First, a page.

Leaving nearly one third the amount of arable land uncultivated will also result in less usage of toxic synthetic pesticides and fertilisers, which are increasingly poisoning our water sources and affecting the health of people as well as wildlife.

Agriculture also gobbles up huge amount of resources. Today there is an increasing tussle between farmers and industrialists in major areas for water. In places like Keoladeo Ghana National Park in Bharatpur, farmers stop water supply to the park. The 1.3 billion tons of wasted food requires 250 Km3 of surface and ground water equal to the annual discharge of river Volga in Russia. Stopping these enormous food waste will help in preserving the ground water from over exploitation. We will not require massive dams and canals to divert water. Whenever dams are knocked off, the river runs at its normal course and the large swathes of land submerged under the backwaters of the dam will be now available once again and get converted to forests, further increasing the carbon sequestration capacity. India today is increasingly facing water wars, so this would come as a big boon to our country and economy.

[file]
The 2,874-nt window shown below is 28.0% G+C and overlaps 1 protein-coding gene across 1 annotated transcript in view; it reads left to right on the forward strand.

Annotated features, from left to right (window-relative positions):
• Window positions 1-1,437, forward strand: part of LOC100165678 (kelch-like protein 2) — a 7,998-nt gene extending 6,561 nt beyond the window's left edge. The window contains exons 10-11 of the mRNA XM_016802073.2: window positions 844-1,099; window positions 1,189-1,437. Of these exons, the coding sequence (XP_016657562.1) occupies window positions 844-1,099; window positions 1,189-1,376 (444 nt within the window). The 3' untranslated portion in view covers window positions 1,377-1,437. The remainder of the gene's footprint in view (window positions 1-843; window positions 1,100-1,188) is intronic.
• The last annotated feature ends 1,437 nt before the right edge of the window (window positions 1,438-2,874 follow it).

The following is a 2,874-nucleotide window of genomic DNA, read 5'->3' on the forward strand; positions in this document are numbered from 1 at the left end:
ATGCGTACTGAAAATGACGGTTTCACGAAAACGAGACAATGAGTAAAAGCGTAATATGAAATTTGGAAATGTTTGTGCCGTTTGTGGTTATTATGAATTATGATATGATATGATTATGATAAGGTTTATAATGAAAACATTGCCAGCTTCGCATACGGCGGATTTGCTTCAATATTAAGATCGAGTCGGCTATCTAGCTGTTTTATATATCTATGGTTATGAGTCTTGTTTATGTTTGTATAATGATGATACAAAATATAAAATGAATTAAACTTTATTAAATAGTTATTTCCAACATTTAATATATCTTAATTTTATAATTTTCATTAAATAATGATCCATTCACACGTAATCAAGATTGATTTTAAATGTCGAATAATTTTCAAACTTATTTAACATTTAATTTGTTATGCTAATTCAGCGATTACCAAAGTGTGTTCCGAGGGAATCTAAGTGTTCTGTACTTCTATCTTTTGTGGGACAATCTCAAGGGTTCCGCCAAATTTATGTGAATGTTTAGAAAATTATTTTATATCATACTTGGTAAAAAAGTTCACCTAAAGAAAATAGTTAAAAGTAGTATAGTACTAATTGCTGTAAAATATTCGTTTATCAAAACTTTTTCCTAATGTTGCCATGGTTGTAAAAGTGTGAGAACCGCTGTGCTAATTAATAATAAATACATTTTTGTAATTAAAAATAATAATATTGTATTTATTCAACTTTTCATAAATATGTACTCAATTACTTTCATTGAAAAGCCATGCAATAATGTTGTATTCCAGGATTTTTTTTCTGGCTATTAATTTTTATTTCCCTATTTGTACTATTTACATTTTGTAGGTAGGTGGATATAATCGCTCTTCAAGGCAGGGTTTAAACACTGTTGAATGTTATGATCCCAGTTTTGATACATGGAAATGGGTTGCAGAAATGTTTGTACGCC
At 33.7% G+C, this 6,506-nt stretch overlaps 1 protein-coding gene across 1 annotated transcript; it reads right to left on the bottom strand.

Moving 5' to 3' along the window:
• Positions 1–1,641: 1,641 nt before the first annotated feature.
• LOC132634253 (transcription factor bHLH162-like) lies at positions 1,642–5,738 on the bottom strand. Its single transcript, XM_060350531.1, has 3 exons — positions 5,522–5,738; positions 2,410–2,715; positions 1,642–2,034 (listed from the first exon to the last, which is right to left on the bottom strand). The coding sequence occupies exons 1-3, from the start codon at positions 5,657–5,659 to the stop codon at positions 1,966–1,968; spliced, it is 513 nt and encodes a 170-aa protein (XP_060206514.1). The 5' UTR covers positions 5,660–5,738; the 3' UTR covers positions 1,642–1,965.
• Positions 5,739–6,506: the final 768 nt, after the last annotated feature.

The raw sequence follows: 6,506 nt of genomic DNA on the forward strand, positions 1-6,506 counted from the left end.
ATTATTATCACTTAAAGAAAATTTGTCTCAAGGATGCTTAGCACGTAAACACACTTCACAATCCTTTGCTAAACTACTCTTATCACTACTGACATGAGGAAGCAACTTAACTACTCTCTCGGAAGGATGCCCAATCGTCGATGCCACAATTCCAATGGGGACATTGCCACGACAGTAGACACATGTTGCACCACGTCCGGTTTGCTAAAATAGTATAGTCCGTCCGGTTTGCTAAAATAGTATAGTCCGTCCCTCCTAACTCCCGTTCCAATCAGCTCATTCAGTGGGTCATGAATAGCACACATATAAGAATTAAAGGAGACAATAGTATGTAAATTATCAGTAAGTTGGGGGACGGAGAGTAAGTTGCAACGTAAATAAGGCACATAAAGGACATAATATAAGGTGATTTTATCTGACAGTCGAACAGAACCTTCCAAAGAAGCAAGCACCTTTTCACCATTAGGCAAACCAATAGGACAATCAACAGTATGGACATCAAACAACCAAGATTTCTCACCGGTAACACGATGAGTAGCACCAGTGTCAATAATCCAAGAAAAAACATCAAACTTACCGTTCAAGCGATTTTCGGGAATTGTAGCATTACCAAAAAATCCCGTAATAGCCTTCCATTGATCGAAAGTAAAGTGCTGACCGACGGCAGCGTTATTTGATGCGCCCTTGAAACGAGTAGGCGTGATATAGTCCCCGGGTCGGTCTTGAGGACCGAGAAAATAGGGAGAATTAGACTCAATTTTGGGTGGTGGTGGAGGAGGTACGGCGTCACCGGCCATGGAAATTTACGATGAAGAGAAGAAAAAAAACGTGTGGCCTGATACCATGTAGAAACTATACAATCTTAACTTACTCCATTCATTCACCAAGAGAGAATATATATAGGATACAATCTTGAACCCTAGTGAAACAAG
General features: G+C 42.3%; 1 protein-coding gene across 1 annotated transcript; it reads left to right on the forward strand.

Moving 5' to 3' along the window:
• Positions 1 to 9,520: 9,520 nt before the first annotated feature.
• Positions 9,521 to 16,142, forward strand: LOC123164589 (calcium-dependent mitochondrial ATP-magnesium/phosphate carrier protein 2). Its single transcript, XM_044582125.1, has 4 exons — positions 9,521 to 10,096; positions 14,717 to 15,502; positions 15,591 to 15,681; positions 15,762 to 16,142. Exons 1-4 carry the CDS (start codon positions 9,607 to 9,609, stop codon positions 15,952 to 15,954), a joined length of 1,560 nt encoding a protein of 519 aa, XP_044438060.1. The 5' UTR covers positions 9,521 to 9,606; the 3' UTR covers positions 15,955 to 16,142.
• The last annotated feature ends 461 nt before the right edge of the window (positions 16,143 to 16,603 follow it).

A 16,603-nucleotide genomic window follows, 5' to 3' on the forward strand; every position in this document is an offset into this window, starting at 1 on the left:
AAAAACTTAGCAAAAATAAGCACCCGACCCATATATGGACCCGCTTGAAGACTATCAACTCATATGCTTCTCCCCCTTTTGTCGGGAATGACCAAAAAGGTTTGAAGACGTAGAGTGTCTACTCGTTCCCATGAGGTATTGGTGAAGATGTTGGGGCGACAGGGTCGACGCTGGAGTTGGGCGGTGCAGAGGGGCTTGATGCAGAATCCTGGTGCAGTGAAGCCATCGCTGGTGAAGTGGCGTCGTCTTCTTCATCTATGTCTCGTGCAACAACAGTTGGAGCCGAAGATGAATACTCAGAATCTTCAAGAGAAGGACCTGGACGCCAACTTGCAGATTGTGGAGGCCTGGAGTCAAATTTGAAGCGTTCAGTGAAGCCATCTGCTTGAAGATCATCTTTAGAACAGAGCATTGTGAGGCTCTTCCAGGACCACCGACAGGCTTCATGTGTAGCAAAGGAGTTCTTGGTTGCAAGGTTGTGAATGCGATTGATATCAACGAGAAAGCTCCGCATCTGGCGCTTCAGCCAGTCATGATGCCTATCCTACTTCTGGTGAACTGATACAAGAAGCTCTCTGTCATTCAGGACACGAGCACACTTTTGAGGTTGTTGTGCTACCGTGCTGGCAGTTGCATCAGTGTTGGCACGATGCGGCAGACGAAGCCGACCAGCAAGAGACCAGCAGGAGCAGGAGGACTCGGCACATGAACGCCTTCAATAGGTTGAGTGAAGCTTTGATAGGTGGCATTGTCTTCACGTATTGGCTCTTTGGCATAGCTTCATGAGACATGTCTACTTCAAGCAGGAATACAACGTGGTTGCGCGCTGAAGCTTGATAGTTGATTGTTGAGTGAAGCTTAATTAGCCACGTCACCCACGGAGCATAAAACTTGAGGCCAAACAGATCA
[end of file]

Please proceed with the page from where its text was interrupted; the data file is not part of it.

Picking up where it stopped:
The study has also found that in developing countries most of the losses are in the early stages of production due to the harvest techniques and post harvest transportation and storage facilities not being robust.

However in India, according to data released by FCI (Food Corporation of India) through an RTI petition, even the so-called developed states like Gujarat are among the top three food wasting states.

2401.61 MT of wheat has been damaged in the year 2011-2012 as opposed to damage of 1997 million tonnes (MT) in 2010-2011. This year the loss upto February 2013 is already 932.46 MT out of which the top three states responsible are Bihar at 306.5 MT, second is Uttarakhand at 221 MT followed by Gujarat at 195 MT. In 2009-1010 Gujarat had topped the list with maximum 785 MT of damaged wheat.

It is unfortunate that Gujarat prides itself as the most preferred investment destination; however, it hasnt given attention to food rotting in the godowns in its state.